Breathe Politics

Some noticed I was commenting on both the President’s State of the Union Address and the Republican Party’s response on my Facebook Page. There’s a reason why I do this to some degree every year and it’s not to change minds in regards to politics but rather to engage in conversation.

I’ve learned this in debating politics in coffee shops and pubs around town; you don’t debate politics to win or to change opinions, rather you debate politics to seek knowledge and (at least for me) to encourage political action through conversation. We can vote and donate our time and money to a candidate or a cause we support, but one vote doesn’t make a difference. However when your one vote is canvassed with other like minded votes that makes a difference.

But even canvassing with other voters will not work, unless you’re unafraid to join the discussion at the coffeeshop, the pub, or the water cooler at work.

Where am I going?

On the Tumblr site I have been following up on the mishaps of the Bexar County Democratic Party and in particular its chair, Dan Ramos. While reading and then posting these articles I have been pondering my own place in local politics. Currently I sit as a Representative of the Poor on the Community Action Advisory Board. I am going to say you haven’t heard of such a position. I wouldn’t blame you if you haven’t, the work of CAAB and its elected Representatives of the Poor and other board members are way under the radar in San Antonio, Texas. This my twelve year on the board, and most likely my final year as well.

Where am I going after sitting on CAAB? I have been thinking about running for a seat on the Alamo Colleges Board of Trustees again. I ran for a seat last election, in 2006, and only got 20% of the vote. But I would like to believe that I have learned from past campaign mistakes and will be in a better position to run, if in fact that is what I want to do in 2012.

If I do make the move to run again, I would expect this site to change, as it has been my previous campaign website. You can also expect me to make more relevant use of social media networks, in particular Facebook and Twitter.

So, when will I make a decision on running? I expect at the earliest it would be later in May and at the latest sometime in November, 2011. The election for the Alamo Colleges Board of Trustees is in May 2012, after the Primary elections in March, so like last time I could expect this one to be another low turnout election, even if it is in the midst of what I expect to be a contentious presidential election year.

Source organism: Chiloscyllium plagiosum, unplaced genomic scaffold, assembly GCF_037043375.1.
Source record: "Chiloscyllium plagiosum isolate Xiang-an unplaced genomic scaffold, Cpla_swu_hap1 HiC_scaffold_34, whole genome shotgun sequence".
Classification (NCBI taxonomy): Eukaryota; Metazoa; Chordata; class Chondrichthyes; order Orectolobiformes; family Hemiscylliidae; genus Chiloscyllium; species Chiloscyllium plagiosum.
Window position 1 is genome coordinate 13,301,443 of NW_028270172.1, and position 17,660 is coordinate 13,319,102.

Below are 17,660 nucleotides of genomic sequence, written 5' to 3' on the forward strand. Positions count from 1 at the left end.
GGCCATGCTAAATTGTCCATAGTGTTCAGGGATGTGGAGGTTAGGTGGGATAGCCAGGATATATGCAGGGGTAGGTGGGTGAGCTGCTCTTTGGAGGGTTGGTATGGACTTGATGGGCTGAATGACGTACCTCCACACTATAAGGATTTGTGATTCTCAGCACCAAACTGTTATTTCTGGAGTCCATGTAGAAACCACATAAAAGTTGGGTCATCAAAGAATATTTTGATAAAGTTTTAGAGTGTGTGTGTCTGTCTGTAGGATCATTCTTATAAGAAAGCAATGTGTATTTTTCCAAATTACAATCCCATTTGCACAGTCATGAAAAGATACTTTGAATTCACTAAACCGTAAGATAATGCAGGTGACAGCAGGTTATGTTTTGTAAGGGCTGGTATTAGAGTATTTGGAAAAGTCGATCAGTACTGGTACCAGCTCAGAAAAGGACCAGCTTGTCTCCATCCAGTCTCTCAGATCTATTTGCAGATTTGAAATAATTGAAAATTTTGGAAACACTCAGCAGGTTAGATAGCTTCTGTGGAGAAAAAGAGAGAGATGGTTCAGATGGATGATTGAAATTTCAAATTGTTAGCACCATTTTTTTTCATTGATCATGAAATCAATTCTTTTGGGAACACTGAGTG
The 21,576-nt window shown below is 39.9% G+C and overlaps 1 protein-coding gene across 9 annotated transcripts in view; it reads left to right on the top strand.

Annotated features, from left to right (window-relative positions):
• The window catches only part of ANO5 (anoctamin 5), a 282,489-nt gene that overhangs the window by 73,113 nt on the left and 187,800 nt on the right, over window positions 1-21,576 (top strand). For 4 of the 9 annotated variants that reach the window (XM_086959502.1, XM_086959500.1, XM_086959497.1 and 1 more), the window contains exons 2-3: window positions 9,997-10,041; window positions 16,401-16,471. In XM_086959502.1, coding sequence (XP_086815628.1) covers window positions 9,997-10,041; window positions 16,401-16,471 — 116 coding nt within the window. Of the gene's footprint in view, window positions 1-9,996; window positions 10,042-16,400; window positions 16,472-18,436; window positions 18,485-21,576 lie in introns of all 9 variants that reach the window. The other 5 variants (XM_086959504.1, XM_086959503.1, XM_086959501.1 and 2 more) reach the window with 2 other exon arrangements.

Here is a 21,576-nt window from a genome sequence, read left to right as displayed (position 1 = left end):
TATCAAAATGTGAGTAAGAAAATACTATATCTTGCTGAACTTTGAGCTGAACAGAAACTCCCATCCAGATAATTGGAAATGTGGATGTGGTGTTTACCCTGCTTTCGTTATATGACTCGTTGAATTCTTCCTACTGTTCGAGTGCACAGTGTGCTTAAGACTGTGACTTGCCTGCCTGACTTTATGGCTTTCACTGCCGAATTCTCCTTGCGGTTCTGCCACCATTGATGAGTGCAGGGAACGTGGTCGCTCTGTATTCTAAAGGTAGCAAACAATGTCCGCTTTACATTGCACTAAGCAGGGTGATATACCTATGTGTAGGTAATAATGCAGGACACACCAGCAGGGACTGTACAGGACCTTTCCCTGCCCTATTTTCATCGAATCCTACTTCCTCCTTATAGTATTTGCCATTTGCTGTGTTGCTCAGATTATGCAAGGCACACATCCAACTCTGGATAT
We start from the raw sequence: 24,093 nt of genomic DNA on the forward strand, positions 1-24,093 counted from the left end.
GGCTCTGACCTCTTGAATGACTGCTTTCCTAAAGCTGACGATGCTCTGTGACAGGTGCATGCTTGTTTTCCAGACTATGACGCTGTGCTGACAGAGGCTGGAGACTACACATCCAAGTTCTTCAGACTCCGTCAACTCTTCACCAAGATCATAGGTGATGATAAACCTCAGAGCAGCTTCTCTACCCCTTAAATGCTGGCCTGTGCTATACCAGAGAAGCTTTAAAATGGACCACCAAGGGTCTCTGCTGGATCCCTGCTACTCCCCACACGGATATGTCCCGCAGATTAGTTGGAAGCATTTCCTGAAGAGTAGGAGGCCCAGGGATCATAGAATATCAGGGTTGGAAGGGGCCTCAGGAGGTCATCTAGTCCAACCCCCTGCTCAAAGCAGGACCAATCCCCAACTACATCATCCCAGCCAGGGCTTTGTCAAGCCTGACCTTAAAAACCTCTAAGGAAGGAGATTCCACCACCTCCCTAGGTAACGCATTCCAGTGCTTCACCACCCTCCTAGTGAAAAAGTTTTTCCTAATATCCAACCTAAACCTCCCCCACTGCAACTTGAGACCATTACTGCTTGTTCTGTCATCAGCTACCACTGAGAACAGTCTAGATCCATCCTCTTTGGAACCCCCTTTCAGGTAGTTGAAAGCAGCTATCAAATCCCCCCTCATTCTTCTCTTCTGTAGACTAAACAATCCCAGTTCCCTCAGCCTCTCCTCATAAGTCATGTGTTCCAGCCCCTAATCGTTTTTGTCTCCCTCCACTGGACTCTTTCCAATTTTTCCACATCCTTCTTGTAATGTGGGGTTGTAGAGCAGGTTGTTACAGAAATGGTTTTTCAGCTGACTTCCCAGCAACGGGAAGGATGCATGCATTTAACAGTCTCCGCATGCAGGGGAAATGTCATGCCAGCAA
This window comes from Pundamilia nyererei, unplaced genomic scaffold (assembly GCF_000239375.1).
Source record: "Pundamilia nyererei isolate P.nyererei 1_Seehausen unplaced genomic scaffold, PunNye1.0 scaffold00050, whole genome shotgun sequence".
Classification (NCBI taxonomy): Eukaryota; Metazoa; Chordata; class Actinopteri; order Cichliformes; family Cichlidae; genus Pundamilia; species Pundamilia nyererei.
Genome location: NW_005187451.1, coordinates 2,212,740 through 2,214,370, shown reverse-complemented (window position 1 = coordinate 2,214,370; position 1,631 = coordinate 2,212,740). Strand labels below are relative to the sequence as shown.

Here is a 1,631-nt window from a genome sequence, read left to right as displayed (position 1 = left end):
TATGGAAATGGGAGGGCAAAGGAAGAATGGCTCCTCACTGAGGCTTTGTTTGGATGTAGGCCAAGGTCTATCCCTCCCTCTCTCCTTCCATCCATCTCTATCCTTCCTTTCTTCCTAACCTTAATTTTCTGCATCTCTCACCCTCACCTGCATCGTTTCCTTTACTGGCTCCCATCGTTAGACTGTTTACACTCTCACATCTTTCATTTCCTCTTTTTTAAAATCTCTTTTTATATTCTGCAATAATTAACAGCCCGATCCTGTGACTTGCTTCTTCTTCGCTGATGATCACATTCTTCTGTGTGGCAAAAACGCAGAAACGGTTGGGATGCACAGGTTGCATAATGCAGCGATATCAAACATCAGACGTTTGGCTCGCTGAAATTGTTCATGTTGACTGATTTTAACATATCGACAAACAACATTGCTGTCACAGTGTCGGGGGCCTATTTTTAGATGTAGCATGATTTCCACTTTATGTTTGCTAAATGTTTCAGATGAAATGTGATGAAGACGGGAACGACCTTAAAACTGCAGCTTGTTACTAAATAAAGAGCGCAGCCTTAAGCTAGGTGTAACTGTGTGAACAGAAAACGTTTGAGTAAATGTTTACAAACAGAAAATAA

Signs are up

I have recently noticed that Elisa Chan‘s campaign has been putting up their campaign signs around the district. I would also note that the campaign website has been subtly updated to reflect her recently announced campaign. With this in mind I have begun to wonder what it would take for an underfunded and relatively unknown candidate to win an election over the better funded and known incumbent.

My first thought is making aggressive use of the internet through a website and social media to reach out to likely voters. But I have also thought that with a lack of money to match what someone with resources would do in a traditional “big money” campaign, how would a “no budget” candidate make use of netroots and grassroots kind of campaigning. These things do come to mind as I look at 2012 and the possibility of another run at the Alamo Colleges board of trustees.

Right now though are the municipal races for San Antonio and other smaller cities and districts in the area. Where I live, Elisa Chan is my city councilwoman and is running for reelection. She has drawn one opponent that I am aware of, Jose Valadez Jr., hopefully I will have more thoughts on his campaign.

No, I am not running…

With Cafe College as a backdrop this past Sunday, Mayor Julian Castro announced his bid to run for reelection as mayor of San Antonio. In his announcement, Mayor Castro laid out a pair of priorities for another prospective term of office. He called for the cause of educational readiness and the need to reorient San Antonio’s economic development model. Both of these priorities have been illustrated in the recent SA2020 initiative where citizens from throughout the city came together to lay out a common vision for San Antonio in the next ten years.

While it is certainly early to speculate if others will step up to run for mayor against the Castro. Lets remember it has only been a day since candidates for municipal elections can officially file for office. It would appear that the mayor will likely face only marginal opposition in the upcoming election. So far, there has been little if any discussion of major candidates stepping up to make their bids for mayor of San Antonio.

It is with Mayor Castor’s announcement that I look upon my own city council district here in town. City council member Elisa Chan has been touted for other political offices, from a possible opening in the state legislature, to a future run for mayor herself. In the meantime, she has held steady as my city council representative in district 10, which encompasses the north-central corridor of San Antonio. A conservative district, I have sometimes pondered how a liberal, such as myself, can hope to win a municipal race here.